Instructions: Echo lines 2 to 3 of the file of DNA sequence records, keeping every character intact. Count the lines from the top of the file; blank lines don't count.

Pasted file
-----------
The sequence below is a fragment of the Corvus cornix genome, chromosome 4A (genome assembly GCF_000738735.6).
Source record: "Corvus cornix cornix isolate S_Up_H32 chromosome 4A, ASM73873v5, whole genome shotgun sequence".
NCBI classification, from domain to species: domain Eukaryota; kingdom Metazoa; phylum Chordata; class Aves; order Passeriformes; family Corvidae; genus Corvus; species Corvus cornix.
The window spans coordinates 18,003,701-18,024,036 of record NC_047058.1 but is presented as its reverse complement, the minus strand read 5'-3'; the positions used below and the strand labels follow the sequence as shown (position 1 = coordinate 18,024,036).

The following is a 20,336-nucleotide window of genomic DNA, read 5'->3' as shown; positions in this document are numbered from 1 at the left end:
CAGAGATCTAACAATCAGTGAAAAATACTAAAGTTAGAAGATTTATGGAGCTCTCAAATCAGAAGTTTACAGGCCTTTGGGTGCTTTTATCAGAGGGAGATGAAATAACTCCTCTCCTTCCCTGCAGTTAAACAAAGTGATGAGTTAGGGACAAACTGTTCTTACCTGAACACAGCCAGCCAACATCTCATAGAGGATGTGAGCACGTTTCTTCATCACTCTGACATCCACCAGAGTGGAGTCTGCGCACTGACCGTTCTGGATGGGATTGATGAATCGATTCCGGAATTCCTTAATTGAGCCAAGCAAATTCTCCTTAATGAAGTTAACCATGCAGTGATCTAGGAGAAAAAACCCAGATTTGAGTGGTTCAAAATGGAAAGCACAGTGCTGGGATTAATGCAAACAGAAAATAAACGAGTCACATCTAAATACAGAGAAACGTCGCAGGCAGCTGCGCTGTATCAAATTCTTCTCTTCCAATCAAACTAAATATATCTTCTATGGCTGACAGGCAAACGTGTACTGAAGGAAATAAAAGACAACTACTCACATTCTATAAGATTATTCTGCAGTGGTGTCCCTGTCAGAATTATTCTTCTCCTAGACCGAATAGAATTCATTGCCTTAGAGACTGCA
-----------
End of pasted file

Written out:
Source record: "Corvus cornix cornix isolate S_Up_H32 chromosome 4A, ASM73873v5, whole genome shotgun sequence".
NCBI classification, from domain to species: domain Eukaryota; kingdom Metazoa; phylum Chordata; class Aves; order Passeriformes; family Corvidae; genus Corvus; species Corvus cornix.